Of course you can, because there is nothing in this world you can’t do.

          It’s much better to be known for your positive attitude — your poise, your energy, the reason why things go so well because you are able to maintain such character. A negative attitude is easy. It’s easy to complain, it’s easy to be mad, and it’s even easier to do nothing to change it.

          When I say your “attitude is tattoo”, it sounds permanent. Tattoos can be removed, but that’s not the point. Your attitude is like a tattoo because you wear it. People can see it and sometimes, they will judge you on it. If you maintain a negative attitude, then it is permanent until you change it.

          Change your attitude and I guarantee the results change as well.

          Believe You Can Do It

          Do you know why most people say “can’t” and doubt themselves before trying anything?

          It’s our lack of self-confidence and fear on many different levels. The one thing we have to purge from ourselves is fear — fear of bad results, fear of change, fear of denial, fear of loss, the fear that makes us worry and lose sleep. Worrying is the same as going outside with an umbrella, waiting for rain to hit it. Stop worrying and move on.

          Confidence is fragile: It builds up slowly, but can shatter like glass. Project your confidence and energy into believing in yourself. This is a very important and groundbreaking step — one that is usually the hardest to take. Start telling yourself you can do something, anything, and you will do it the best to your ability. Remove doubt, remove fear, and stick with positive energy.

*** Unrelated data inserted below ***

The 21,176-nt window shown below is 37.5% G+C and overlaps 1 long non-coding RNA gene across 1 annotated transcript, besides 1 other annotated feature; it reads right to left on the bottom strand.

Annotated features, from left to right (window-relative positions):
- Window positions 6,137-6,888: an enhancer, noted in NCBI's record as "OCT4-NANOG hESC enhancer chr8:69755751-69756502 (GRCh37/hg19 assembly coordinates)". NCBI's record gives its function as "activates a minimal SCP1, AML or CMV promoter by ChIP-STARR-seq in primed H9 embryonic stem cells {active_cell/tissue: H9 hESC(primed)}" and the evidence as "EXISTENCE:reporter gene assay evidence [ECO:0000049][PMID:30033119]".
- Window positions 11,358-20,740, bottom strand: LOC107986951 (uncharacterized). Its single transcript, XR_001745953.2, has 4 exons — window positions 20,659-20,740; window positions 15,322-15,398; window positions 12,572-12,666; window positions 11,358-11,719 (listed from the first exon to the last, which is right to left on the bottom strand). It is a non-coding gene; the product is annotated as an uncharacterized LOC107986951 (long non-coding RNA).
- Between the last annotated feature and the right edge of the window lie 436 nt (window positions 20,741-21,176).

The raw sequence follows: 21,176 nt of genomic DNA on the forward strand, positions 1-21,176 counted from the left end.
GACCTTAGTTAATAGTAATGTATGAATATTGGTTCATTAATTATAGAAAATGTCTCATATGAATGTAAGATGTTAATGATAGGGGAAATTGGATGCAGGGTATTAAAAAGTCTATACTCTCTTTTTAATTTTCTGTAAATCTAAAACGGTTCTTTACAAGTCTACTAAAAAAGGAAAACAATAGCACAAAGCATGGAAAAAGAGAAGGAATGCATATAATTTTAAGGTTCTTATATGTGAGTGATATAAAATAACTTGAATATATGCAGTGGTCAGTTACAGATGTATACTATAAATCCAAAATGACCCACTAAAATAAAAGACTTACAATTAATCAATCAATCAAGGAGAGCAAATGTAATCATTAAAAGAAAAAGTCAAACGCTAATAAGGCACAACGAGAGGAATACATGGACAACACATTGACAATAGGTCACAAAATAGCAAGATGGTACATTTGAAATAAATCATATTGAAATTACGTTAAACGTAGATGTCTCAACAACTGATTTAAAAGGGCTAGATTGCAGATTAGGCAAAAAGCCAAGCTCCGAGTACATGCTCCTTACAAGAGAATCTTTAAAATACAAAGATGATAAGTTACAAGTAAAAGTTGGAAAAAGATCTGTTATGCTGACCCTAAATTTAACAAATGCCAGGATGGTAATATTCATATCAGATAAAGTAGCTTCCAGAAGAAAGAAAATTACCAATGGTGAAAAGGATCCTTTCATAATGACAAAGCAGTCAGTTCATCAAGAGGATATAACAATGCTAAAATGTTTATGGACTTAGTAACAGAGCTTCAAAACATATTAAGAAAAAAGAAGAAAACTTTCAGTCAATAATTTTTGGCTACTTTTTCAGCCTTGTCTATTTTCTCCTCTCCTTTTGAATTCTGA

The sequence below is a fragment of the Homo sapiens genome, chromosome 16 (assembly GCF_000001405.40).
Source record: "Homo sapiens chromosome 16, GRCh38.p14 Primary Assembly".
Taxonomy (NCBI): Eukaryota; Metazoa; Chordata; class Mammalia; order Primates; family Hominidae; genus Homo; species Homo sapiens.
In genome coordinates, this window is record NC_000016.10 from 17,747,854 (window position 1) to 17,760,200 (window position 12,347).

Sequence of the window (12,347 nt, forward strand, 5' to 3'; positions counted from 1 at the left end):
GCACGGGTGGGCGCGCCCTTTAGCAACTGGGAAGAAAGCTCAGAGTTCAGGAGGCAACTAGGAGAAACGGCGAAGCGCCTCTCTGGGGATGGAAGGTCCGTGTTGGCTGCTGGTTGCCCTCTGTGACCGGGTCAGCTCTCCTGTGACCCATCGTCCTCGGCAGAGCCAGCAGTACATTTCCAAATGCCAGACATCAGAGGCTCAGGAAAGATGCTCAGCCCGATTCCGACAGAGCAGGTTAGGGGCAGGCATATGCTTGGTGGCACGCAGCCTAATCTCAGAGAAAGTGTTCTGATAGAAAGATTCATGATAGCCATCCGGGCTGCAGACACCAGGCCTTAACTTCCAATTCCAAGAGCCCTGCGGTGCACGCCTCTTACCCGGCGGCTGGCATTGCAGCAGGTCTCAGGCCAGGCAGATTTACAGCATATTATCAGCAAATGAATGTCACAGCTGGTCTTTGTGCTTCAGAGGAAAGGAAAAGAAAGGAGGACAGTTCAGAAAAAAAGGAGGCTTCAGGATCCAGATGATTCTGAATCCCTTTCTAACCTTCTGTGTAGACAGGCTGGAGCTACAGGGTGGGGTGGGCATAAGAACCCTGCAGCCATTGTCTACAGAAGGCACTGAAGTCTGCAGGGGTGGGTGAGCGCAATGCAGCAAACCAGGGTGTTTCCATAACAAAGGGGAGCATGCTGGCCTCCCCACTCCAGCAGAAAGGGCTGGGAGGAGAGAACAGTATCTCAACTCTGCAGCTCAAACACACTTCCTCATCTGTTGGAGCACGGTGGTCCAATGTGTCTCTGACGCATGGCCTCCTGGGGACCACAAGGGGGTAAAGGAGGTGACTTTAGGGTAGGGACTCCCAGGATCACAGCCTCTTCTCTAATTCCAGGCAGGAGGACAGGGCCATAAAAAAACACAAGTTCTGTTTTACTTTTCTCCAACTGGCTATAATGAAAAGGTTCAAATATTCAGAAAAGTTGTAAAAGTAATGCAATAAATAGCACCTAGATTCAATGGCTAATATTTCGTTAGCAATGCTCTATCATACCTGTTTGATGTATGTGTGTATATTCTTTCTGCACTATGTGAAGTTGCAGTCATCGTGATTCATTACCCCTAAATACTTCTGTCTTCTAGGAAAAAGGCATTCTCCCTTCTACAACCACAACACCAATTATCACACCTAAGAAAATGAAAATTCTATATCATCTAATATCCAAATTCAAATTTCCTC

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          Embrace Failure

          Do not fear failure. Do not run away from it. Face it, learn from it, grow, and take action. Just remember: You will never know success if you have never failed.

          Your confidence will bolster after embracing these facts. You will be immune to demoralizing results, and instead you will find ways to fix it, improve upon it, and make it better than before. You will learn to never say “can’t,” and will realize how many more opportunities you can create by removing that one word.

          Don’t let one simple and ugly word plague your confidence. You’re better and stronger than that.

          Start Making the Change

          But to actually start the process of change is very challenging.

          Why is that?

          Fear? Time? Don’t know how — or where — to start?

          It’s hard because what we’re doing is unlearning what we know. We are used to doing things a certain way, and chances are we’ve been doing them for years.

          So here are some ways that I avoid using the word “can’t”, and actually take the steps to put forth the change that I wish to see. I hope you can incorporate these methods into your life.

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          Write down What You Want to Change

          Write it on post-its, notecards, whatever makes you comfortable — something you will always see. I usually write mine on post-its and put them all over the wall behind my monitor so I always see them.